- Sen. Mitt Romney on Sunday said that President Joe Biden was not elected to “transform America.”
- Romney said that people who backed Biden “were looking to get back to normal” and “stop the crazy.”
- The senator said that Biden’s latest voting-rights speech was not helpful in forging bipartisanship.
Sen. Mitt Romney on Sunday dinged President Joe Biden’s governing approach, arguing that the veteran Democratic lawmaker was elected to restore a sense of normalcy to government and was not put into office to “transform” the country.
During an interview on NBC’s “Meet the Press,” the Utah Republican — who was also the party’s presidential nominee in 2012 — told host Chuck Todd that Biden has needed to adhere to his commitment to bridge partisan divisions in the country in the wake of the president’s fiery voting-rights speech in Atlanta last week.
“President Biden said he was going to try to unite the country,” the senator said. “His comments in Georgia did not suggest he’s trying to pull us back together again.”
He continued: “He’s got to recognize that when he was elected, people were not looking for him to transform America. They were looking to get back to normal. To stop the crazy. And it seems like we’re continuing to see the kinds of policy and promotions that are not accepted by the American people.”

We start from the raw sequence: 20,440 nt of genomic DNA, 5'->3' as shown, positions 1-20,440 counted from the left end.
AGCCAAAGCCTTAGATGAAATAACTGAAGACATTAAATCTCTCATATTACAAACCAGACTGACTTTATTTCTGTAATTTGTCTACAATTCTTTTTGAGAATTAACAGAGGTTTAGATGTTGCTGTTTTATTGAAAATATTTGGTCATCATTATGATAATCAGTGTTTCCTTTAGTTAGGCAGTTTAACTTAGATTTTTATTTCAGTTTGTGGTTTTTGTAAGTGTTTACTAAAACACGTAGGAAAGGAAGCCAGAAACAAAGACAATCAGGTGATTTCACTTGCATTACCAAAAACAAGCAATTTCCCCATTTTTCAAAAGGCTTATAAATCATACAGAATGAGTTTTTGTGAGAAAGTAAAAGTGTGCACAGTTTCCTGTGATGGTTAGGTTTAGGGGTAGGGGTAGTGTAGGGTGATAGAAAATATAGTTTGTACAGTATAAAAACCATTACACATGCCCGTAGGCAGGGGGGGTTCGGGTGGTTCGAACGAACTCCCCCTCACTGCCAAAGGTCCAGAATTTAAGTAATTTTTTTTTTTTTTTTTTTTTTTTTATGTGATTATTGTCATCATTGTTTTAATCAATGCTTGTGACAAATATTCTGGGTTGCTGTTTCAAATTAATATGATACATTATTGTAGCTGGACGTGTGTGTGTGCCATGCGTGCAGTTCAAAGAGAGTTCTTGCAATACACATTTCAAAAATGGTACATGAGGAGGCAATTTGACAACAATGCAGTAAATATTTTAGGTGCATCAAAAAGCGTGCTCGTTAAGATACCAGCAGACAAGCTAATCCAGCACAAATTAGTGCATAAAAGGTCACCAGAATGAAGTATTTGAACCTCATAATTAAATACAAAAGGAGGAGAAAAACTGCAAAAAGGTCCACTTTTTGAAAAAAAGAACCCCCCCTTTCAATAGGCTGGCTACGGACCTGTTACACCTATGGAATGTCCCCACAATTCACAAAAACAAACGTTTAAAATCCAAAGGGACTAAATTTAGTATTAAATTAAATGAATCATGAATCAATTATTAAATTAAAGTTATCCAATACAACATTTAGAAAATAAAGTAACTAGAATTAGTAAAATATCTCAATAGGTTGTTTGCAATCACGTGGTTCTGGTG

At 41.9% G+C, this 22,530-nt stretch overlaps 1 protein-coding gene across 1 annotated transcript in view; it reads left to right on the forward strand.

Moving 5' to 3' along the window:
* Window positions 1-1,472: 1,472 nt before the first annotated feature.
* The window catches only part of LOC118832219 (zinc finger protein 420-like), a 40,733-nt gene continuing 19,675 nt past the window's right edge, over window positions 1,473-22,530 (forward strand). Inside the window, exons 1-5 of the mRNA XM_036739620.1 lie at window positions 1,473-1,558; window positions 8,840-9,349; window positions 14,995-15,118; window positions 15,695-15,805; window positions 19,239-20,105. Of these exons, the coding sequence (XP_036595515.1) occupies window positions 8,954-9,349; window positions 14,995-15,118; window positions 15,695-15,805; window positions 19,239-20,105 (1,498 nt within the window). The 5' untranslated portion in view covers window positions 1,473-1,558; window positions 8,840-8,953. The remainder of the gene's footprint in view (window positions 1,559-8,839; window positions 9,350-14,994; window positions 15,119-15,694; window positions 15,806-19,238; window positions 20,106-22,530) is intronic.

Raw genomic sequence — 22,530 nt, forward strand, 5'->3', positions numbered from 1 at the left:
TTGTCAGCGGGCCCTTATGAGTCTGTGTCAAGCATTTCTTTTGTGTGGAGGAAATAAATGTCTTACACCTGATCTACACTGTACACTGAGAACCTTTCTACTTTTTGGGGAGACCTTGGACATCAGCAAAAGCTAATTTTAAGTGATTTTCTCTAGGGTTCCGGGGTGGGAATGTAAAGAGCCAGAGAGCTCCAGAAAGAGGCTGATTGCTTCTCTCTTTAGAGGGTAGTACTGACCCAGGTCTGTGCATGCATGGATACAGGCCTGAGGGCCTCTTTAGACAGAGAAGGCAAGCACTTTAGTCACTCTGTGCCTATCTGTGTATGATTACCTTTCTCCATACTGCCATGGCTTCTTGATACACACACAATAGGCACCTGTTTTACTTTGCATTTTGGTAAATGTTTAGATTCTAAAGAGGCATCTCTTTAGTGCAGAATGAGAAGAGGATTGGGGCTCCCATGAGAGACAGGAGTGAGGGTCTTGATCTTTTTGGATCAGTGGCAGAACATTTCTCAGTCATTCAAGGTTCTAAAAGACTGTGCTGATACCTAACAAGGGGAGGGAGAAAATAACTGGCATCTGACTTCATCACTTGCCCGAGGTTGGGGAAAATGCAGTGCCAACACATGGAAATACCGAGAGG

Romney’s comments mirrored the sentiment of moderate Democratic Rep. Abigail Spanberger of Virginia, who said last November that voters didn’t elect Biden to become the next Franklin D. Roosevelt in pushing for changes in government but to move away from the tumult of the administration of former President Donald Trump.
For months, Democrats have sought to enact key voting-rights legislation — namely the Freedom to Vote Act and the John Lewis Voting Rights Advancement Act — in the face of the GOP blocking the bills in the Senate, along with opposition to a filibuster carve-out from Democratic Sens. Joe Manchin of West Virginia and Kyrsten Sinema of Arizona.
In the evenly-divided Senate, Biden’s most ambitious policy items — including the roughly $2 trillion Build Back Better social-spending bill that invests in health care, early education, and climate change — have faced a tough road to passage.
Romney, who worked with Biden to pass the $1.2 trillion bipartisan infrastructure bill that was signed into law last November, said that the president should push for a “reset” regarding his presidency, arguing that the Democrat has had “a bad year.”
The senator pointed to concerns surrounding inflation, the rise in illegal crossings at the US-Mexico border last year, the US withdrawal from Afghanistan, and logistical issues with Americans accessing COVID-19 testing kits as the Omicron variant spreads throughout the country.
“Things are not going well,” Romney said. “And the president needs to stop and reset and say what is it he’s trying to accomplish?”
He continued: “And if it’s to try and transform America, he is not going to unite us. Bringing us together means finding a way to work on a bipartisan basis. He had one success, the infrastructure bill, and that was done by Republicans and Democrats in the Senate working together. Build on that kind of success.”